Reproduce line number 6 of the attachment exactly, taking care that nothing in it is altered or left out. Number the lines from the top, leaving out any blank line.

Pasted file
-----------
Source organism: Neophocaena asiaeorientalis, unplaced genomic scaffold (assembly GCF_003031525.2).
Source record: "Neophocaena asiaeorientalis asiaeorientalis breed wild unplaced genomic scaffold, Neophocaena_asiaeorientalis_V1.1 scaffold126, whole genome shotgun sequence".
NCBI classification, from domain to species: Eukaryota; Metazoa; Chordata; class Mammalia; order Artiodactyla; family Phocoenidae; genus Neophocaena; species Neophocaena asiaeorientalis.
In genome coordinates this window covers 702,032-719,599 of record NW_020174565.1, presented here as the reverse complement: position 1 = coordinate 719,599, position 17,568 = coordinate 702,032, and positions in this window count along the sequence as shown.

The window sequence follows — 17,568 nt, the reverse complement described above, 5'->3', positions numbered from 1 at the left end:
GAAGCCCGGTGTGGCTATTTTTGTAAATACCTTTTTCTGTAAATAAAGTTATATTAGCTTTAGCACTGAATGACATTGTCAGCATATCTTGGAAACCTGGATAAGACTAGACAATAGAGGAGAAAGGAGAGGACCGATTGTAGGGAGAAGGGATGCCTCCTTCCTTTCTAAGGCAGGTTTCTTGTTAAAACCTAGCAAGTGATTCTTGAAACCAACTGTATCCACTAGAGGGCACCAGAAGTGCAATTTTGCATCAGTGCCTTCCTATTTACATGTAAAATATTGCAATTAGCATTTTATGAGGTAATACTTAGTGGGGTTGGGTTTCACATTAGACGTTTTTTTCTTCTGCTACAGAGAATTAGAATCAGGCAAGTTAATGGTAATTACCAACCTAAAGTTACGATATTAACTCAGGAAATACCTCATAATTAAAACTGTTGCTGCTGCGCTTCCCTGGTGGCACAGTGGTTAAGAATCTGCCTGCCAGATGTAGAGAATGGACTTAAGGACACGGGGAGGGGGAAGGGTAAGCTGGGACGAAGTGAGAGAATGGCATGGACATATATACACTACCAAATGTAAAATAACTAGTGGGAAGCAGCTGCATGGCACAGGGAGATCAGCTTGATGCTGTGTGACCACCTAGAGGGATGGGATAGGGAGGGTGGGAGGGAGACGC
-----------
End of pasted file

GAAGCCCGGTGTGGCTATTTTTGTAAATACCTTTTTCTGTAAATAAAGTTATATTAGCTTTAGCACTGAATGACATTGTCAGCATATCTTGGAAACCTGGATAAGACTAGACAATAGAGGAGAAAGGAGAGGACCGATTGTAGGGAGAAGGGATGCCTCCTTCCTTTCTAAGGCAGGTTTCTTGTTAAAACCTAGCAAGTGATTCTTGAAACCAACTGTATCCACTAGAGGGCACCAGAAGTGCAATTTTGCATCAGTGCCTTCCTATTTACATGTAAAATATTGCAATTAGCATTTTATGAGGTAATACTTAGTGGGGTTGGGTTTCACATTAGACGTTTTTTTCTTCTGCTACAGAGAATTAGAATCAGGCAAGTTAATGGTAATTACCAACCTAAAGTTACGATATTAACTCAGGAAATACCTCATAATTAAAACTGTTGCTGCTGCGCTTCCCTGGTGGCACAGTGGTTAAGAATCTGCCTGCCAGATGTAGAGAATGGACTTAAGGACACGGGGAGGGGGAAGGGTAAGCTGGGACGAAGTGAGAGAATGGCATGGACATATATACACTACCAAATGTAAAATAACTAGTGGGAAGCAGCTGCATGGCACAGGGAGATCAGCTTGATGCTGTGTGACCACCTAGAGGGATGGGATAGGGAGGGTGGGAGGGAGACGC